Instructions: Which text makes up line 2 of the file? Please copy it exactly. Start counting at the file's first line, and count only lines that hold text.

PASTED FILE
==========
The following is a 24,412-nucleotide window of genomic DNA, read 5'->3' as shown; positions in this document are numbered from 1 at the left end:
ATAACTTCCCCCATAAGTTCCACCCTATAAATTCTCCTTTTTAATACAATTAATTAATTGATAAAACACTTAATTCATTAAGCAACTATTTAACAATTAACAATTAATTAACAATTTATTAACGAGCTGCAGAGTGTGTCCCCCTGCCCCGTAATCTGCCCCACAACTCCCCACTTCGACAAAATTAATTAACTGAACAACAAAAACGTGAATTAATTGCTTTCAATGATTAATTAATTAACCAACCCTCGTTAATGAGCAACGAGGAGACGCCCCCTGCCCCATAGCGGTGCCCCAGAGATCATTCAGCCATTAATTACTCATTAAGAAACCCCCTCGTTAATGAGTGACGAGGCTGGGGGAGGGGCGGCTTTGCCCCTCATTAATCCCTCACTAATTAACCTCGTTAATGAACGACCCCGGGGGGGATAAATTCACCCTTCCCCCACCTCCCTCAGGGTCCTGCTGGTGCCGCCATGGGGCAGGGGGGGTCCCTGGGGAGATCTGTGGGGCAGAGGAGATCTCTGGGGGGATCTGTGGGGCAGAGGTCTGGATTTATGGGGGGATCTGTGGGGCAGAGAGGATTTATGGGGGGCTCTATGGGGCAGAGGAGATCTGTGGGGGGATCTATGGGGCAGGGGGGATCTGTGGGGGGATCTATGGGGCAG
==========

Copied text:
ATAACTTCCCCCATAAGTTCCACCCTATAAATTCTCCTTTTTAATACAATTAATTAATTGATAAAACACTTAATTCATTAAGCAACTATTTAACAATTAACAATTAATTAACAATTTATTAACGAGCTGCAGAGTGTGTCCCCCTGCCCCGTAATCTGCCCCACAACTCCCCACTTCGACAAAATTAATTAACTGAACAACAAAAACGTGAATTAATTGCTTTCAATGATTAATTAATTAACCAACCCTCGTTAATGAGCAACGAGGAGACGCCCCCTGCCCCATAGCGGTGCCCCAGAGATCATTCAGCCATTAATTACTCATTAAGAAACCCCCTCGTTAATGAGTGACGAGGCTGGGGGAGGGGCGGCTTTGCCCCTCATTAATCCCTCACTAATTAACCTCGTTAATGAACGACCCCGGGGGGGATAAATTCACCCTTCCCCCACCTCCCTCAGGGTCCTGCTGGTGCCGCCATGGGGCAGGGGGGGTCCCTGGGGAGATCTGTGGGGCAGAGGAGATCTCTGGGGGGATCTGTGGGGCAGAGGTCTGGATTTATGGGGGGATCTGTGGGGCAGAGAGGATTTATGGGGGGCTCTATGGGGCAGAGGAGATCTGTGGGGGGATCTATGGGGCAGGGGGGATCTGTGGGGGGATCTATGGGGCAG